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Downtown, Cairo, Egypt.
El Horreya Café and Bar: Cairo’s Quintessential Baladi Bar
When it comes to nightlife in downtown Cairo, it’s all about baladi bars. The infamous act of baladi bar hopping is common amongst locals with side-streets, alleyways and rooftops bursting with curious watering holes. No baladi bar crawl would be complete however without a stop at El Horreya Café. For decades, El Horreya has been like a living room where leftist intellectuals, artists, writers, expats and locals alike gather to socialise.
El Horreya is a huge cafeteria-like café and bar that offers tea, coffee and cold beer. It opens in the early afternoon and closes at 2AM. During the day, locals can be seen sipping their coffees while playing chess and other board games that are available. It’s also a popular spot for a mid-afternoon beer-with-termis gathering. On week nights, it can get quite crowded, and let’s just say that there’s nowhere in Downtown Cairo like El Horreya Café on a Thursday evening.
For as long as most regulars can remember, El Horreya’s charm was in its gritty and dilapidated décor. However, El Horreya Café recently underwent major renovation. Gone are the days of cigarette-butted floors, broken tables and walls that haven’t been painted since Abdel Nasser’s time. With a fresh coat of paint, new chairs, tables and mirrors, El Horreya is a new café! The old staff is still there, but now all wearing matching polo shirts with an emblazed Heineken logos.
Thankfully, it’s still the same popular hangout where everyone knows your name, and you can still get a Stella for 9.75LE. El Horreya is a busy place, though; so don’t be insulted if you’re ignored by the staff on busy nights and you need to ask twice for a beer.
A bottle of Stella is 9.75LE. Heineken, Sakara Gold and Meister Max cost between 11LE to 12LE, while an ID Double Edge is 16LE. Tea and coffee never surpass 1LE to 2LE.
Jewel of the Zamalek crown, the Cairo Marriott Hotel & Omar Khayyam Casino never ceases to dazzle, offering rich oriental vibes with a refined twist, especially this year with the hotel’s fancy Ramadan kheima, Som3a Basha.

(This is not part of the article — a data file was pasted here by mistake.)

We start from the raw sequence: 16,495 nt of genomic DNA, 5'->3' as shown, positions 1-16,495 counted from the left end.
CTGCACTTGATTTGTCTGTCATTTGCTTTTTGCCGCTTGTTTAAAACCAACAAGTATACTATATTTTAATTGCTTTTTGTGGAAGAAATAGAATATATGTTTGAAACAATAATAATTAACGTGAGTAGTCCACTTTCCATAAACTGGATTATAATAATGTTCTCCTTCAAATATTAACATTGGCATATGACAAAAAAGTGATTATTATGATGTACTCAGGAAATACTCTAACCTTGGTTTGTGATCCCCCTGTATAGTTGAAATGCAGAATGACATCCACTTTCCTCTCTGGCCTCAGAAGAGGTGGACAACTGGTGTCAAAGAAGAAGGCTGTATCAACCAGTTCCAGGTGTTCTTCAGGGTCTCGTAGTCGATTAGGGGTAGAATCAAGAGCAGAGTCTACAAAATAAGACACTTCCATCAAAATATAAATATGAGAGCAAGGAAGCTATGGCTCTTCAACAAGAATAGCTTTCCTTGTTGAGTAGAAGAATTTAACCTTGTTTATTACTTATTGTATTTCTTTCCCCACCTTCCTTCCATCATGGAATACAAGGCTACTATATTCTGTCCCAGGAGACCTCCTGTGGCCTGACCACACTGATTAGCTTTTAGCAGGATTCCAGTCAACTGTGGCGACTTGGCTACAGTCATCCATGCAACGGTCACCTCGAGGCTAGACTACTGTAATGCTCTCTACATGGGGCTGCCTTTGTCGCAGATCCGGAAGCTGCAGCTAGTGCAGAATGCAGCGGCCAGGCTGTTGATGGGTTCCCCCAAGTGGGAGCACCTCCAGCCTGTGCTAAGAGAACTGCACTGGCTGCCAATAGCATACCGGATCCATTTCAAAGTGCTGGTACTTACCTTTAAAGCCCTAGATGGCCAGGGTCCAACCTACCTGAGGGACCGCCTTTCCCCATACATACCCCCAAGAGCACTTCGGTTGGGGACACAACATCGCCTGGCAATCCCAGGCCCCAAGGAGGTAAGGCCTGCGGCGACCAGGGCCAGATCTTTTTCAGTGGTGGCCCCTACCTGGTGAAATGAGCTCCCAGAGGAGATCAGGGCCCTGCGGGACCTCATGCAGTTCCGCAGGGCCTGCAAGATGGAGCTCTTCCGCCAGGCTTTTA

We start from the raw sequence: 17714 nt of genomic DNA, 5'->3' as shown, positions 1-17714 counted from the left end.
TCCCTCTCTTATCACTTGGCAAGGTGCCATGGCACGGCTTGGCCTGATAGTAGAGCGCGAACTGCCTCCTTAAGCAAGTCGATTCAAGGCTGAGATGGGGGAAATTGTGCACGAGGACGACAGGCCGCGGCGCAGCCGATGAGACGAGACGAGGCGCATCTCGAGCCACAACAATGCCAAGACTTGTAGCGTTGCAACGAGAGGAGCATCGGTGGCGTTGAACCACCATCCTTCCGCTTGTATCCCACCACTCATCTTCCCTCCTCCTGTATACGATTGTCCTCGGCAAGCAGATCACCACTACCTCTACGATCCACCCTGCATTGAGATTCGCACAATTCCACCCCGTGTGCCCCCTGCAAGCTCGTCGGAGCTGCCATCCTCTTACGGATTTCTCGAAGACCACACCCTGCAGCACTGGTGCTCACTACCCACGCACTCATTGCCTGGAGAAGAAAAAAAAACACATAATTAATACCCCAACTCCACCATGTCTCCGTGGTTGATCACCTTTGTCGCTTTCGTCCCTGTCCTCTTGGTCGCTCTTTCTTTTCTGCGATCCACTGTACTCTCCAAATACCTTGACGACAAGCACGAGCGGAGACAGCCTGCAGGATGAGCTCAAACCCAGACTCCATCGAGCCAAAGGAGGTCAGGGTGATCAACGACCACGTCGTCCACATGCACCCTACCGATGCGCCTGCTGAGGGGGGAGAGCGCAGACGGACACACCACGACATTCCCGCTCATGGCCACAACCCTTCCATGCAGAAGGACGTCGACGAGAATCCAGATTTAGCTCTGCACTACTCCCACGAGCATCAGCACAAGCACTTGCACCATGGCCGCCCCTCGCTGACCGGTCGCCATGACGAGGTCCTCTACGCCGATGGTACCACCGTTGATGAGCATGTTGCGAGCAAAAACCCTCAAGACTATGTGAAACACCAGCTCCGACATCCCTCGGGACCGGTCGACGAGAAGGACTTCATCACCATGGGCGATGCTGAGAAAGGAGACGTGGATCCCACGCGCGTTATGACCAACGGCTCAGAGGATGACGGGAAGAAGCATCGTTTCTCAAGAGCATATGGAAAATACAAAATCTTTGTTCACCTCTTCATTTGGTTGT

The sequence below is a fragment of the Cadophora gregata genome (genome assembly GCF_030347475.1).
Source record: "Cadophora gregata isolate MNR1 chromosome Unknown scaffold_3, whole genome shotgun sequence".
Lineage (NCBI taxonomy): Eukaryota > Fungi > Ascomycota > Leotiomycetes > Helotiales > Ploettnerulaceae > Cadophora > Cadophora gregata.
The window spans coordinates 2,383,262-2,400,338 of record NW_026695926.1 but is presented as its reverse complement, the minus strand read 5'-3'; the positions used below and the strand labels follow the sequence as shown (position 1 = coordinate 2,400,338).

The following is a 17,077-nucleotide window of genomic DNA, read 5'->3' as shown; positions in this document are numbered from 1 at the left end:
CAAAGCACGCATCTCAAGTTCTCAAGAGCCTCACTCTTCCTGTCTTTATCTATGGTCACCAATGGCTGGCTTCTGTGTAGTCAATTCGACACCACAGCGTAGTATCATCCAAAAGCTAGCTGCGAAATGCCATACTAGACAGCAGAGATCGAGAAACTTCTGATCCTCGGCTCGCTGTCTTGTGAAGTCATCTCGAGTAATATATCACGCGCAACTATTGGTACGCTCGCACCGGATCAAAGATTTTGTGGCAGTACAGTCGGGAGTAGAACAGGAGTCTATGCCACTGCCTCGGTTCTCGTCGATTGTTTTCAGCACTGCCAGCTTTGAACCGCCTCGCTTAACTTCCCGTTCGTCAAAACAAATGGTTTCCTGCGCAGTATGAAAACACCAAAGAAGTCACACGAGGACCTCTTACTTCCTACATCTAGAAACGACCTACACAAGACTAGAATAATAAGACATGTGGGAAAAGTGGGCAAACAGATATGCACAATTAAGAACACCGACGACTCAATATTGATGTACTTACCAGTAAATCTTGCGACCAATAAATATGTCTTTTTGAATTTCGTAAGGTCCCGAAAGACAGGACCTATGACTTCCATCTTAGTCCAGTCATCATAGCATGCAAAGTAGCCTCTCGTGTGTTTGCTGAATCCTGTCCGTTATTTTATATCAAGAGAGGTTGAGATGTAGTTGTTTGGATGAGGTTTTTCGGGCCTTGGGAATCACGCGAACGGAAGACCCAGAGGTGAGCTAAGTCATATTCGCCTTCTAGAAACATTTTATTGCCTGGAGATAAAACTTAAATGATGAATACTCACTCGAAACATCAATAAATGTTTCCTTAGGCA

A play on Khedive Ismail Pasha, who built the castle for a French Empress, the theme of the kheima is that of a castle setting with all its luxury coupled with the authentic feel of Egyptian street food served from carts and vendors.
As we walked past the Marriott Promenade Garden leading to the tent, we were struck by a surprisingly beautiful cool weather in dry July – a promising start to the night.
As we stepped inside, we were immediately taken by the elegant ambiance, stylish lanterns, beautiful castle inspired décor and smiling waiters.
We picked a table with a good view of the stage, and waited patiently for the Sohour buffet to begin (10.30PM). As we waited, we were offered the drinks Karkade (Hibiscus) and Tamr Hindy (Dates). The Karkade was bold in flavour, and tartness, and despite being slightly warm, it was refreshing. The Tamr Hindy was easy on the sugar and had a pleasing hint of bitterness that complimented it.
The live Takht show began soon after and we were transported – there was just something about the atmosphere, the spirit, the music and the night that made us forget how hungry we were.
When we did remember how hungry we were, and the buffet opened, we headed on over to check it out. All the food, except for the salads and desserts, was served in authentic street-carts with a kitschy, yet classic Egyptian feel to them.
We took a stroll down the aisle where the carts were, and had a good look at everything before we decided what to dive into. The buffet ranged from falafel and eggs, to grilled kofta and chicken. The salad selection consisted of assorted vegetables, dressings and yoghurt and though the selection provided no surprises, the food was quite flavoursome and we went back for seconds – of course.
No Ramadan sohour would be complete without shisha and we opted for Grape and Peach (30LE each). In terms of quality, both were bold and distinct, though the grape was a bit too harsh for our taste. In terms of coal maintenance, however, you’ll need to be patient – on the busier nights, the shisha attendants, are somewhat overwhelmed.
Then, as we started to feel a bit peckish, we went back for dessert and were met with a large selection of fruits and sweet Ramadan delights, our favourite of which was the Zalabya cart. You might have to time your dessert excursions, though, with the desserts quickly getting cold in the breezy weather.
Overall, the aura and the entertainment at Som3a Basha were delightful and, although not faultless, the Marriott has made good use of its space.